The reason everyone watches Lost is not to study the intricacies of the characters, or to have deep thoughts on philosophy or existence. We watch it to find out what's been going on this whole time. The good news is that, moving into the last episode, there's very little that can't be understood. At one point in 'What They Died For', a bunch of the characters are sat down and given a good talking to by Jacob, the old boss of the island. He explains why they're there and what they have to do. Even though we could work it out ten episodes ago. It's not an entirely simple answer but it is a satisfying one. Everything has been laid out in little nuggets throughout the season (apart from the backstory heavy 'Across the Sea'). The answers don't feel like an anticlimax, more like something we should have known all along. The only important question that remains is 'what exactly is this island place?'. I'm sure that'll come up.
The final season has been constructing this 'flash-sideways' story, showing the characters in a different timeline. To the people who gave up on the show a while back, this sounds exactly like the sort of introspective nonsense that they found so offensive. This does have a point though, I'm sure of it. Something is going to happen. Lost has gone down every alley of its story from every different angle, and I'm confident it's all been for a reason. It clicked when we were shown how the tiniest of objects found in a cave in the first season relates to the entire grand story of the island. The writers had this down from the start, they did. Somewhere in the middle they were probably given too much time to faff around, but it's rare for such an expensive network show to be given free reign over it's nerdy mythos. Imagine if it had been cancelled two seasons ago. A decade of speculation would have followed. Lost has captivated enough people enough of the time to make it right to the end.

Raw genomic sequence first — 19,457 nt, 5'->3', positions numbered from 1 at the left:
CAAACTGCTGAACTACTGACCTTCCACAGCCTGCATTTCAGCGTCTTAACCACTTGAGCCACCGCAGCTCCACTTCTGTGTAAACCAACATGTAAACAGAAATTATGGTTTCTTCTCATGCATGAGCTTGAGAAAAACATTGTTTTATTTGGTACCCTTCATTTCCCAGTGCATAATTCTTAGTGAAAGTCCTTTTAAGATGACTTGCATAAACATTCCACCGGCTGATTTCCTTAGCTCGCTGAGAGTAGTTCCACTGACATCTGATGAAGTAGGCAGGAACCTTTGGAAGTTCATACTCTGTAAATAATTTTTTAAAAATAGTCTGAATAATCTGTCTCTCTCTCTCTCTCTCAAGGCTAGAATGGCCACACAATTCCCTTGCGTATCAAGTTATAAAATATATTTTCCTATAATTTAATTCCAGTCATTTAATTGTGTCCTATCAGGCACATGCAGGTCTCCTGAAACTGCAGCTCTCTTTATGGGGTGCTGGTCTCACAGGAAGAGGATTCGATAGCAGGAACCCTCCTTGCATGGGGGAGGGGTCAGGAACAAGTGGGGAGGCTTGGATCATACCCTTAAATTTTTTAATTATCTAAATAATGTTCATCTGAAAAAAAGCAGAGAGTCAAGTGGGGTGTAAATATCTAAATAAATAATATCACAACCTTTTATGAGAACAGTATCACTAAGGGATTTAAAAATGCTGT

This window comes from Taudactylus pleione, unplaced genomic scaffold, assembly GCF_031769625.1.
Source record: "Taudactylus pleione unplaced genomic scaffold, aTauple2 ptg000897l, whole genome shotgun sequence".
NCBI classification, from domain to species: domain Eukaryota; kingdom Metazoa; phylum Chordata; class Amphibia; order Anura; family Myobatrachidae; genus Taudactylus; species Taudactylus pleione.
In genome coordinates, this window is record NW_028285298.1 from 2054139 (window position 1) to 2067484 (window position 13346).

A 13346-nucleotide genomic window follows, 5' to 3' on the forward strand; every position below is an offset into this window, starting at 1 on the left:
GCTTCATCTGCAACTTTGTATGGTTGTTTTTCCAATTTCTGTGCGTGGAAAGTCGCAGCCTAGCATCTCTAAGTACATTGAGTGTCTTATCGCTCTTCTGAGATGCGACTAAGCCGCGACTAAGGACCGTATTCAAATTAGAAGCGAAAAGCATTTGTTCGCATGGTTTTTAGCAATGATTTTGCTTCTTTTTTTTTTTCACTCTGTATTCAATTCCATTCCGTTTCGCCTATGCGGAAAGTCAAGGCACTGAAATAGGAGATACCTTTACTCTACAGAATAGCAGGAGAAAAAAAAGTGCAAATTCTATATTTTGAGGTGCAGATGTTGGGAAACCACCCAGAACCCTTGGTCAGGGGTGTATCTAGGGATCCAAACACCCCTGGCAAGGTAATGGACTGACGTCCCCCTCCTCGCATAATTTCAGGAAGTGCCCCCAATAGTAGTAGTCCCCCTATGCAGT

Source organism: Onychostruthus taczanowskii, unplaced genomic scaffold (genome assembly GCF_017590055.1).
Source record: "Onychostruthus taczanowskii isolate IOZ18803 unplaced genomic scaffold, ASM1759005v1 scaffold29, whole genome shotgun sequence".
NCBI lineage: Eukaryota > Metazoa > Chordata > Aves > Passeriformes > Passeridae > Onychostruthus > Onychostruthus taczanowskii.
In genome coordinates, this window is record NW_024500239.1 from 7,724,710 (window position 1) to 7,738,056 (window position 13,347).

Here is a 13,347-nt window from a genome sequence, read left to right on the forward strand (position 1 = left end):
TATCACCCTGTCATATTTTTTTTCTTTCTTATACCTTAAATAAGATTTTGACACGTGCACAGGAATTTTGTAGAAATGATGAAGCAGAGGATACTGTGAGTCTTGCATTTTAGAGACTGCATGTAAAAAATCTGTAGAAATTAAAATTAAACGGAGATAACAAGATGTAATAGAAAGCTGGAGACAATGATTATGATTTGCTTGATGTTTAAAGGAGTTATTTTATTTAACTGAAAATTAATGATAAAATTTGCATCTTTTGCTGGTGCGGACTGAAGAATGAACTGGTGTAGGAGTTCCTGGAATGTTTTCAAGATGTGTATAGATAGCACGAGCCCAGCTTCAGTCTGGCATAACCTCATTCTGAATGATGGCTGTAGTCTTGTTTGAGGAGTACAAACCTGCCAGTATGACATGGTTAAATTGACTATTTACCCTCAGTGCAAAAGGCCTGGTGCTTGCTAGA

If all goes to plan I'll write a simple question-and-answer 'what it's all been about list'. For my own mind at least.